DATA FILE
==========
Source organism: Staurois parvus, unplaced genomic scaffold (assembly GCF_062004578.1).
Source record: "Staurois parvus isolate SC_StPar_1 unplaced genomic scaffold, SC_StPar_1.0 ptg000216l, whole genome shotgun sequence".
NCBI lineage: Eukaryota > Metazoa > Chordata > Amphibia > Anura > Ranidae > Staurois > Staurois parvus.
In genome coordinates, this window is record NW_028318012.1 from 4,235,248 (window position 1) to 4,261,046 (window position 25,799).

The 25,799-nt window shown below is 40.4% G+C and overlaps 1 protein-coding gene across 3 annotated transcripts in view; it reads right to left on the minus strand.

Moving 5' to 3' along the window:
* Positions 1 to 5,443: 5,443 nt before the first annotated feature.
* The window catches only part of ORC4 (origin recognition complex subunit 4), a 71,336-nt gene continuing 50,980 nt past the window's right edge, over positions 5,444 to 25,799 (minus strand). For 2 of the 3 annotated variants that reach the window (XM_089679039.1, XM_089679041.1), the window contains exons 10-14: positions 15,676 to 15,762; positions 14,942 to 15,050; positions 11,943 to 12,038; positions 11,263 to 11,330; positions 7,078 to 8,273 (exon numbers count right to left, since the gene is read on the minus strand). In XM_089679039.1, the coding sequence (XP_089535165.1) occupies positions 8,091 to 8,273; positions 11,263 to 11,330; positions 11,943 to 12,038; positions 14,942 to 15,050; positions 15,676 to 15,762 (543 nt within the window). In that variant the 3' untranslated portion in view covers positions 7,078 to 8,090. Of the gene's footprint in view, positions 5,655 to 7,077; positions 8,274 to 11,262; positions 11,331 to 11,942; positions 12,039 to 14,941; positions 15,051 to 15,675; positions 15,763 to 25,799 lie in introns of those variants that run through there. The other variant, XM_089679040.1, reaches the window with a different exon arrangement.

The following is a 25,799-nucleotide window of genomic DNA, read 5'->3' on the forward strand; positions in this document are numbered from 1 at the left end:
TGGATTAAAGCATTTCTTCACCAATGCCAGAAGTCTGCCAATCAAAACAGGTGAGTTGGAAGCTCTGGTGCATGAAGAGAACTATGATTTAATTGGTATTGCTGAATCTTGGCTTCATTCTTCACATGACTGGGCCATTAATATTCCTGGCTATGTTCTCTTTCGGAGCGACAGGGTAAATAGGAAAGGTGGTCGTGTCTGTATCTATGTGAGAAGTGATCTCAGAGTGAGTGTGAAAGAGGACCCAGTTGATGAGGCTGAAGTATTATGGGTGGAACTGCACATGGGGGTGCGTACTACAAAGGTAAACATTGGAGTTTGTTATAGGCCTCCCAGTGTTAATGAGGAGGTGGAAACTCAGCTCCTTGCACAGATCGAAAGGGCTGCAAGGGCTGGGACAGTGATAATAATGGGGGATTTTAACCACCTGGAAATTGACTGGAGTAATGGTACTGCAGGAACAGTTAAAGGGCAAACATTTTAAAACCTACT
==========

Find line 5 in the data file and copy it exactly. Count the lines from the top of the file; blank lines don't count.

The 25,799-nt window shown below is 40.4% G+C and overlaps 1 protein-coding gene across 3 annotated transcripts in view; it reads right to left on the minus strand.